By Lonnie Wilkey
CLEVELAND — A ministry initiated by First Baptist Church, Cleveland, prior to the beginning of a worldwide pandemic, not only continued but has met a tremendous need, agree organizers of Shepherds to Shepherds.
Shepherds to Shepherds is the brainchild of Allen Lockerman, pastor emeritus of First Baptist and is an integral part of the church’s Lockerman Leadership Institute.
“To Allen’s chagrin, we put his name on it,” said Ernest Easley, who coordinates the program.
“It has been his dream to mentor bivocational and small church pastors,” added Easley, the father of current FBC pastor Jordan Easley and a former professor of evangelism at Union University in Jackson.
Lockerman, who retired two years ago as pastor at First Baptist, agreed. “Over the years I have had an interest and desire to mentor bivocational and younger pastors,” he said.
Lockerman recalled that he never had “an older pastor to mentor me. I think about what could have been if I could have had a mentor,” he added.
He said the goal of the ministry “is to put together a band of brothers who we could pour our lives into and who could pour their lives into us as Shepherds to Shepherds.”
Twelve bivocational pastors, who were vetted by CrossNet Baptist Association, were chosen as the first participants in the year-long program which was divided into four sections, Easley said. All participants were required to sign off on the 2000 Baptist Faith and Message.
Easley said the church intentionally reached out to the local association and director of missions Phil Taylor.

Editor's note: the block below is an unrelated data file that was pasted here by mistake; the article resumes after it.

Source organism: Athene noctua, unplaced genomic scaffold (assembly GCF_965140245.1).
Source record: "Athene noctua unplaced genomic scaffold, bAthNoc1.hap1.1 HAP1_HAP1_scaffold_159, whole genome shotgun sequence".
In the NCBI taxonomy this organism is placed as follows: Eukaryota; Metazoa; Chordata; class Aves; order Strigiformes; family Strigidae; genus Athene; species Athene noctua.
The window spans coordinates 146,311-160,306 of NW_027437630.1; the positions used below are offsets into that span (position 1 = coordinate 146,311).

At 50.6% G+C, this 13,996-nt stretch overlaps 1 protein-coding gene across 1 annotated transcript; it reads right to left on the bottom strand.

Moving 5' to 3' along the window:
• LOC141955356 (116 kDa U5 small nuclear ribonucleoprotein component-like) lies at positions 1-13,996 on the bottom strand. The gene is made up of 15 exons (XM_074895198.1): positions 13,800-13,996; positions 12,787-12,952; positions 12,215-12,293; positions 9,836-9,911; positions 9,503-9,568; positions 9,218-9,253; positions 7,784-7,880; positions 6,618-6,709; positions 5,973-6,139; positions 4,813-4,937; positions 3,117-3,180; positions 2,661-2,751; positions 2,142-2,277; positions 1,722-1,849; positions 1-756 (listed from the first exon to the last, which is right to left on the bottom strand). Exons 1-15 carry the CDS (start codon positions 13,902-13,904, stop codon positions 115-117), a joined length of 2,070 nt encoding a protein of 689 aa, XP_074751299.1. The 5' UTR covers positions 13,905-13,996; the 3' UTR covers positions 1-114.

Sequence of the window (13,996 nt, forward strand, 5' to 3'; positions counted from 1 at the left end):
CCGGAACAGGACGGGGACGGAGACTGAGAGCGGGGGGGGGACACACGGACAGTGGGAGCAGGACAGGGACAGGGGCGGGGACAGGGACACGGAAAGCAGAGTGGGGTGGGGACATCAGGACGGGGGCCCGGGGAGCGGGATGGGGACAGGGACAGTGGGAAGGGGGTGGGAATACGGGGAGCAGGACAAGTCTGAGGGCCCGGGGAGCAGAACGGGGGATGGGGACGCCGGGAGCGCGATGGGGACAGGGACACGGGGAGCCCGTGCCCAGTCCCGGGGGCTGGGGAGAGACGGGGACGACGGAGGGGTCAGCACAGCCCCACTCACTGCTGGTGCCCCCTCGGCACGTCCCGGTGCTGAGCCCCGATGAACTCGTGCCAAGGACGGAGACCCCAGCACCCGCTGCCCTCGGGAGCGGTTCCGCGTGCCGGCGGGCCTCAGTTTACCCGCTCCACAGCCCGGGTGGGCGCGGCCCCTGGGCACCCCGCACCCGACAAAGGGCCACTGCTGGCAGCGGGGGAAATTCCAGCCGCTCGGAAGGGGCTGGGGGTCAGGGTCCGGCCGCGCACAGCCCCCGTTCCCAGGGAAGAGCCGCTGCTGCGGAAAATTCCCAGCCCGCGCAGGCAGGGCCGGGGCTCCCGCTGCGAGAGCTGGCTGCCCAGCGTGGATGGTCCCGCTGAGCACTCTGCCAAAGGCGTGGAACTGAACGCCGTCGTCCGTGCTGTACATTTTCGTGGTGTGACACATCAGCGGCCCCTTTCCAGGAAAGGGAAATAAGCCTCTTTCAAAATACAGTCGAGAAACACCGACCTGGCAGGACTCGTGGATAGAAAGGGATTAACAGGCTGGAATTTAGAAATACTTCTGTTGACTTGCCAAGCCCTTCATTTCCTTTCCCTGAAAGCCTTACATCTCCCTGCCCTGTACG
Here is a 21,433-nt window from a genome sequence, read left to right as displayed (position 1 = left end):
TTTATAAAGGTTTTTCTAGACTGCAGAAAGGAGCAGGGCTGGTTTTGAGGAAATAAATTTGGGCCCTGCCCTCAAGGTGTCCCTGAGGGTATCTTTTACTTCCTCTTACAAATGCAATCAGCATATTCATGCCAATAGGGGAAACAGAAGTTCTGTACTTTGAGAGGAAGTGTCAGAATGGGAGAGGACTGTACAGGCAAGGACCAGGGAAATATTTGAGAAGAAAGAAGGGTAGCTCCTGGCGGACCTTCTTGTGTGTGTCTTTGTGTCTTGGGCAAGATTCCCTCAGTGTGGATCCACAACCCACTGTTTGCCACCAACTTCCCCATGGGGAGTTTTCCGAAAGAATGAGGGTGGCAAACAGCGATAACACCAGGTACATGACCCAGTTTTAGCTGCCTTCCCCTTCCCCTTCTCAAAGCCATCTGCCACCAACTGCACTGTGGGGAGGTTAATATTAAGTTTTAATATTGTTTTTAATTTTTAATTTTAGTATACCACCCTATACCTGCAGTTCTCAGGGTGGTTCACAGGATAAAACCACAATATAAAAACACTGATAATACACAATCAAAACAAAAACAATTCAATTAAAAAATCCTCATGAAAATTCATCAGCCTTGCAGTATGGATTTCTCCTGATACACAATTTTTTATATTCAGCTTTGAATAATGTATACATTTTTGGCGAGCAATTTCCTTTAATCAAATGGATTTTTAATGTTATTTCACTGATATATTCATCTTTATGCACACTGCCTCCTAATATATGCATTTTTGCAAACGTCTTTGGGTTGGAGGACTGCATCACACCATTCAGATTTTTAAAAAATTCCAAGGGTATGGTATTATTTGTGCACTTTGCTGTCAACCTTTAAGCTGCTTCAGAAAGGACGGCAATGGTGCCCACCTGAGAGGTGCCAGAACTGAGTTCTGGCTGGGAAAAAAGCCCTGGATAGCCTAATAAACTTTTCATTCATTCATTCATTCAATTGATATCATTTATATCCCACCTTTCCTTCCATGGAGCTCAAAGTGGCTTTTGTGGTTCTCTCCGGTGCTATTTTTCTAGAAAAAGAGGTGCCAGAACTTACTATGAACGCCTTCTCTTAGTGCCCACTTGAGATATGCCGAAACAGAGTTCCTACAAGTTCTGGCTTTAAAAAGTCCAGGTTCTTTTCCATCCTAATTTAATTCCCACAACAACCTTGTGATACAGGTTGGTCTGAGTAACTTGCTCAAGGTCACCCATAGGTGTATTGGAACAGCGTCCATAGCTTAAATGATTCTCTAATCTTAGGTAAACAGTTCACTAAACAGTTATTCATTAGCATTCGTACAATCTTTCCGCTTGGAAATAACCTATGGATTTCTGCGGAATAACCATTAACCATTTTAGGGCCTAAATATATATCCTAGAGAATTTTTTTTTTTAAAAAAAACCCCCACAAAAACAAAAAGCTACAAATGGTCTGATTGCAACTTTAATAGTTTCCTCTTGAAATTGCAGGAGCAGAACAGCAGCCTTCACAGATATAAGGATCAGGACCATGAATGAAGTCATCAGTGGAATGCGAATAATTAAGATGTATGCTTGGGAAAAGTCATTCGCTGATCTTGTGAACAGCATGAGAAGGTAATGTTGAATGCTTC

“It highlights the importance of the association,” Easley said. “We are partnering with the association to locate men who will benefit from a year-long mentoring ministry,” he added.
Taylor expressed his appreciation for the ministry. “The Lockerman Learning Institute is a huge addition to one of our association’s core values of equipping another generation of pastors.”
He noted that as he talks to pastors who want to talk “about the nuts and bolts of ministry and he wants to go to another level in his leadership, it has been a blessing to be able to recommend him to the Shepherds to Shepherds.”
Taylor affirmed that Shepherds to Shepherds was “a dream of Dr. Lockerman several years before he retired,” the DOM said.
“It is a joy to see the dream become a reality,” he said.
How it works
Each of the sessions focused on a various aspect of ministry: pastoral care, Christian leadership, evangelism and preaching.
The team met once a week in person (at least until the pandemic) for two hours for each of the six-week sessions. After the COVID-19 outbreak in March, classes were held via Zoom meetings.
It was not just an academic exercise, Lockerman and Easley stressed. “It really has become a group of men working together,” observed Lockerman who taught the session on pastoral care. “We tried to not make it academic. We wanted it to be relational learning,” he added.
The current group of students has completed three of the four six-week courses. The last one, which focuses on expository preaching, began Oct. 5.
The 12 pastors have an extra incentive to continue to complete the program. Thanks to First Baptist, Cleveland, the participants who finish the courses, are provided a trip to the Holy Land at no cost.
Due to the pandemic, it could be delayed, Lockerman acknowledged.
As of now, the Israel government is not allowing groups to enter the country, he noted.
“Hopefully, they will open up before it’s time to take the trip so we can take these men on a life-changing journey,” Lockerman said.